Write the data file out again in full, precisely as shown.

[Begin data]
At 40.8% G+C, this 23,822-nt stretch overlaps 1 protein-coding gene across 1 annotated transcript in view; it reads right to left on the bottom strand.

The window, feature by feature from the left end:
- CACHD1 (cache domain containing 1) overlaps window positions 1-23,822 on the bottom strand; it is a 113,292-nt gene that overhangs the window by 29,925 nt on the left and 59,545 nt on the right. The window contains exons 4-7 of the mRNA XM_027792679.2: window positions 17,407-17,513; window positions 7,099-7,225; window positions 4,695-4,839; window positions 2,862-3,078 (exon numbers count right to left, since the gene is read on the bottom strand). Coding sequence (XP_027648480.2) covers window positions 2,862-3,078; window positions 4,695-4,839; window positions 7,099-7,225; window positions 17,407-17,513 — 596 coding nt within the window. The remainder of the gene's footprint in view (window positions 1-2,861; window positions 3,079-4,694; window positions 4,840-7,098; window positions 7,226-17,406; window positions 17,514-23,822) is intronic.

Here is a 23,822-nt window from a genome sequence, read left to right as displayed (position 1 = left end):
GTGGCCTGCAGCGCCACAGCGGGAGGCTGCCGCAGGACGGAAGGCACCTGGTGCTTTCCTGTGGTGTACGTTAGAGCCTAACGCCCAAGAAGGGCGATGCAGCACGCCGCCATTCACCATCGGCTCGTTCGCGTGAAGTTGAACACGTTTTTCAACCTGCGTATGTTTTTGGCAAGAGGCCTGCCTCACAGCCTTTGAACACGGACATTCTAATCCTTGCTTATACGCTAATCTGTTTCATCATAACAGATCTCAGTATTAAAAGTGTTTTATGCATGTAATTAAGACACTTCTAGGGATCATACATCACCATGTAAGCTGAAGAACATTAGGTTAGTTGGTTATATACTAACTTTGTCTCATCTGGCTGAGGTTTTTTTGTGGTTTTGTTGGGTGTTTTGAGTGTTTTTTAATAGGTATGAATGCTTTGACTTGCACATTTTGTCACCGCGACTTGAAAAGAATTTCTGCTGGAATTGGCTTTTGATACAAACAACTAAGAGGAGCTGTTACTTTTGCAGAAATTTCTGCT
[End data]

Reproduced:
At 40.8% G+C, this 23,822-nt stretch overlaps 1 protein-coding gene across 1 annotated transcript in view; it reads right to left on the bottom strand.

The window, feature by feature from the left end:
- CACHD1 (cache domain containing 1) overlaps window positions 1-23,822 on the bottom strand; it is a 113,292-nt gene that overhangs the window by 29,925 nt on the left and 59,545 nt on the right. The window contains exons 4-7 of the mRNA XM_027792679.2: window positions 17,407-17,513; window positions 7,099-7,225; window positions 4,695-4,839; window positions 2,862-3,078 (exon numbers count right to left, since the gene is read on the bottom strand). Coding sequence (XP_027648480.2) covers window positions 2,862-3,078; window positions 4,695-4,839; window positions 7,099-7,225; window positions 17,407-17,513 — 596 coding nt within the window. The remainder of the gene's footprint in view (window positions 1-2,861; window positions 3,079-4,694; window positions 4,840-7,098; window positions 7,226-17,406; window positions 17,514-23,822) is intronic.

Here is a 23,822-nt window from a genome sequence, read left to right as displayed (position 1 = left end):
GTGGCCTGCAGCGCCACAGCGGGAGGCTGCCGCAGGACGGAAGGCACCTGGTGCTTTCCTGTGGTGTACGTTAGAGCCTAACGCCCAAGAAGGGCGATGCAGCACGCCGCCATTCACCATCGGCTCGTTCGCGTGAAGTTGAACACGTTTTTCAACCTGCGTATGTTTTTGGCAAGAGGCCTGCCTCACAGCCTTTGAACACGGACATTCTAATCCTTGCTTATACGCTAATCTGTTTCATCATAACAGATCTCAGTATTAAAAGTGTTTTATGCATGTAATTAAGACACTTCTAGGGATCATACATCACCATGTAAGCTGAAGAACATTAGGTTAGTTGGTTATATACTAACTTTGTCTCATCTGGCTGAGGTTTTTTTGTGGTTTTGTTGGGTGTTTTGAGTGTTTTTTAATAGGTATGAATGCTTTGACTTGCACATTTTGTCACCGCGACTTGAAAAGAATTTCTGCTGGAATTGGCTTTTGATACAAACAACTAAGAGGAGCTGTTACTTTTGCAGAAATTTCTGCT